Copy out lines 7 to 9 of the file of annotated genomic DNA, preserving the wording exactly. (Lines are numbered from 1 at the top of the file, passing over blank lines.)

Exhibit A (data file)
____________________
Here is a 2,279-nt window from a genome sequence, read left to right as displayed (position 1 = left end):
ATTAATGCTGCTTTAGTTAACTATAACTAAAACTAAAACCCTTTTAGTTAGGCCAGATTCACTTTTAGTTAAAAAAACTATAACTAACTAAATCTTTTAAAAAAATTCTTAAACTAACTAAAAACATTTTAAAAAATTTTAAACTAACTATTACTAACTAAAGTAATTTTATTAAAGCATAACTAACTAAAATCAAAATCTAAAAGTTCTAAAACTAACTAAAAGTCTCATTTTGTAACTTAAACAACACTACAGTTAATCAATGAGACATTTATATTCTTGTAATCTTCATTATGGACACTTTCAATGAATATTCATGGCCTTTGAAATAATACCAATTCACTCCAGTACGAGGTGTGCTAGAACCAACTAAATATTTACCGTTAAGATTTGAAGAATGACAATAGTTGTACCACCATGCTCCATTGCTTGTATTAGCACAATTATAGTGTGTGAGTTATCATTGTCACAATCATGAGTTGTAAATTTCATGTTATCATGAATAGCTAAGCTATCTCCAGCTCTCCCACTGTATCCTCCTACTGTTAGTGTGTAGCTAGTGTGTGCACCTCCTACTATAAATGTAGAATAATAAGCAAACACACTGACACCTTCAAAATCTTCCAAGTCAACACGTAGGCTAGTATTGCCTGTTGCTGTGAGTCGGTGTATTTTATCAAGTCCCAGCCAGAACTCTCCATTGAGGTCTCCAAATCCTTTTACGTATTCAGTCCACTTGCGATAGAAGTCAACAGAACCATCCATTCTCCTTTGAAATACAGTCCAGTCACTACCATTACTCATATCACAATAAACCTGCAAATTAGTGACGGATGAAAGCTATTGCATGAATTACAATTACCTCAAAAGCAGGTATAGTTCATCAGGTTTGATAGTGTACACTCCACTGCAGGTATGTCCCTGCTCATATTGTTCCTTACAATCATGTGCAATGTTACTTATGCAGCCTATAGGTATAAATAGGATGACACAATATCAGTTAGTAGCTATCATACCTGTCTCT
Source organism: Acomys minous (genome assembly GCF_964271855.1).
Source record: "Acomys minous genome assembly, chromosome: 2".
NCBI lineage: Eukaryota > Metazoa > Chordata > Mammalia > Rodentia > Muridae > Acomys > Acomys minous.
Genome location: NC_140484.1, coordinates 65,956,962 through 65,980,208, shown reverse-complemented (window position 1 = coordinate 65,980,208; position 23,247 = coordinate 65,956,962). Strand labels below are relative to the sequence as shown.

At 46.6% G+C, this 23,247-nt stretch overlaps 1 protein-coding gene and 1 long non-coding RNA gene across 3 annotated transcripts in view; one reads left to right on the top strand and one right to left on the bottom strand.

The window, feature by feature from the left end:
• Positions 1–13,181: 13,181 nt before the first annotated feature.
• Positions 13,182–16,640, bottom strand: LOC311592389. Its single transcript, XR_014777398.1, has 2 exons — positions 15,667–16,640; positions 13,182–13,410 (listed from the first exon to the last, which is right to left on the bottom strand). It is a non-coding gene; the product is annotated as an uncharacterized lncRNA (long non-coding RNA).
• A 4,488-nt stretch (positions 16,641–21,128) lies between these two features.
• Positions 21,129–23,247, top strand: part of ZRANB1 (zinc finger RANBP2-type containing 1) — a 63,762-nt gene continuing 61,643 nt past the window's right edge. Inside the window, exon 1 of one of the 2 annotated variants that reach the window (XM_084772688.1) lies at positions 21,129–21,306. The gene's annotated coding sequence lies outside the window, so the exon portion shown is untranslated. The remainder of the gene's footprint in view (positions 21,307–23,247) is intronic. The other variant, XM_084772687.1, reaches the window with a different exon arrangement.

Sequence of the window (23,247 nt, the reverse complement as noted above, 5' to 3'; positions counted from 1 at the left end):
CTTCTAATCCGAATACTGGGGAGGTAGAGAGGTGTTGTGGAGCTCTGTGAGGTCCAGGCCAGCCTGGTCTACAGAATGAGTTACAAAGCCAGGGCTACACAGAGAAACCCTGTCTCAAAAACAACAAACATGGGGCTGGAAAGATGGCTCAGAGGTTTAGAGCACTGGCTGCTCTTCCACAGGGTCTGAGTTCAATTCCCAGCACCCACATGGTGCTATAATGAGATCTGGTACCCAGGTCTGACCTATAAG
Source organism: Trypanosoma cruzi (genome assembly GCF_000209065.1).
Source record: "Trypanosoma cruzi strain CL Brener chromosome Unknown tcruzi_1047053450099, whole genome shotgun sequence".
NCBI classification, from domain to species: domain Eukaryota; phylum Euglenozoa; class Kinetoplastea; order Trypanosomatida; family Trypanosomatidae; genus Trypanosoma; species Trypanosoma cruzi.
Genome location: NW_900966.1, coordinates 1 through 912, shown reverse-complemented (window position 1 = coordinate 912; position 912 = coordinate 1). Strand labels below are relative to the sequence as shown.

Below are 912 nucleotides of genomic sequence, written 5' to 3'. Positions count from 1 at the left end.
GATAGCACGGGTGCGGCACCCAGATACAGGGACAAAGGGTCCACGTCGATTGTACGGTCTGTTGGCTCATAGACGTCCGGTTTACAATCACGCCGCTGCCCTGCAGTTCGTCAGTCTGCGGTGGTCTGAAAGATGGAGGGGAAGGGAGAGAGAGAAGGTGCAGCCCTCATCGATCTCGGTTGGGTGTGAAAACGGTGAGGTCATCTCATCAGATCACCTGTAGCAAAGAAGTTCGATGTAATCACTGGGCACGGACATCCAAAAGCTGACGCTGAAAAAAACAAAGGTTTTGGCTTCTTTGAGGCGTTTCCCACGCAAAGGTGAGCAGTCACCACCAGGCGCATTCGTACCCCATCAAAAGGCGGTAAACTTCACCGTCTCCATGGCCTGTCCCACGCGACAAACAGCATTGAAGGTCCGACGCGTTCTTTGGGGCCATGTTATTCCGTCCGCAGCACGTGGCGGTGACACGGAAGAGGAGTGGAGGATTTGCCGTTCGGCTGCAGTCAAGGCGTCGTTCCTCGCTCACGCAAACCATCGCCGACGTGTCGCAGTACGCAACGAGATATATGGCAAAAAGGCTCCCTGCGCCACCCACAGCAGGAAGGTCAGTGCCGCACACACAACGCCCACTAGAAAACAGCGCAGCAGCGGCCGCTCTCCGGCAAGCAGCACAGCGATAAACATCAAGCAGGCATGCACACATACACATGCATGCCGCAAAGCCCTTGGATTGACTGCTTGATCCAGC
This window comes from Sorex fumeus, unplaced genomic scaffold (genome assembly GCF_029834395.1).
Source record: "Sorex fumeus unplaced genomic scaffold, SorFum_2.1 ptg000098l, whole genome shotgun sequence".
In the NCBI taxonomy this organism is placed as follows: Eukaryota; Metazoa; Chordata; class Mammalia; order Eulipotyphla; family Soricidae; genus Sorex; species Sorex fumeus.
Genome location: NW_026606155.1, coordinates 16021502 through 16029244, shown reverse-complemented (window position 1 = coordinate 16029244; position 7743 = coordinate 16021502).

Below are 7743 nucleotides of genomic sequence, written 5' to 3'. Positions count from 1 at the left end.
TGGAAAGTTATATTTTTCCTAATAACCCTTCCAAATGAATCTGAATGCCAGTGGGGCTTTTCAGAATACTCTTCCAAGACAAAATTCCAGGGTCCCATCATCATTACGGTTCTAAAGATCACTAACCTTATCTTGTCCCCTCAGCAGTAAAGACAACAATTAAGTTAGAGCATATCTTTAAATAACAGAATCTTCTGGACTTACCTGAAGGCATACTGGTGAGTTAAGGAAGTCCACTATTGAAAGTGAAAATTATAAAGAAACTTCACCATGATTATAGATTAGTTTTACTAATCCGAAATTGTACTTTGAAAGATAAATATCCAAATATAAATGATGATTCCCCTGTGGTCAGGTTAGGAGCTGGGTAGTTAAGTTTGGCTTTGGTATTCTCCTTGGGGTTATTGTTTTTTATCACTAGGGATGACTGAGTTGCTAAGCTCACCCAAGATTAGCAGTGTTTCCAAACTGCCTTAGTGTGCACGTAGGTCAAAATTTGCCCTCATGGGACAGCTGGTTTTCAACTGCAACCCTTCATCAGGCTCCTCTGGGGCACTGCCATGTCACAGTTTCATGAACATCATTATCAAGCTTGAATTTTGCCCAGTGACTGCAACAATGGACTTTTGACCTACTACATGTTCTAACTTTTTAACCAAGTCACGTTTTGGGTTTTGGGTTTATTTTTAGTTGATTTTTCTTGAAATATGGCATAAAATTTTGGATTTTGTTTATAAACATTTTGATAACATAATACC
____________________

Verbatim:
At 46.6% G+C, this 23,247-nt stretch overlaps 1 protein-coding gene and 1 long non-coding RNA gene across 3 annotated transcripts in view; one reads left to right on the top strand and one right to left on the bottom strand.

The window, feature by feature from the left end:
• Positions 1–13,181: 13,181 nt before the first annotated feature.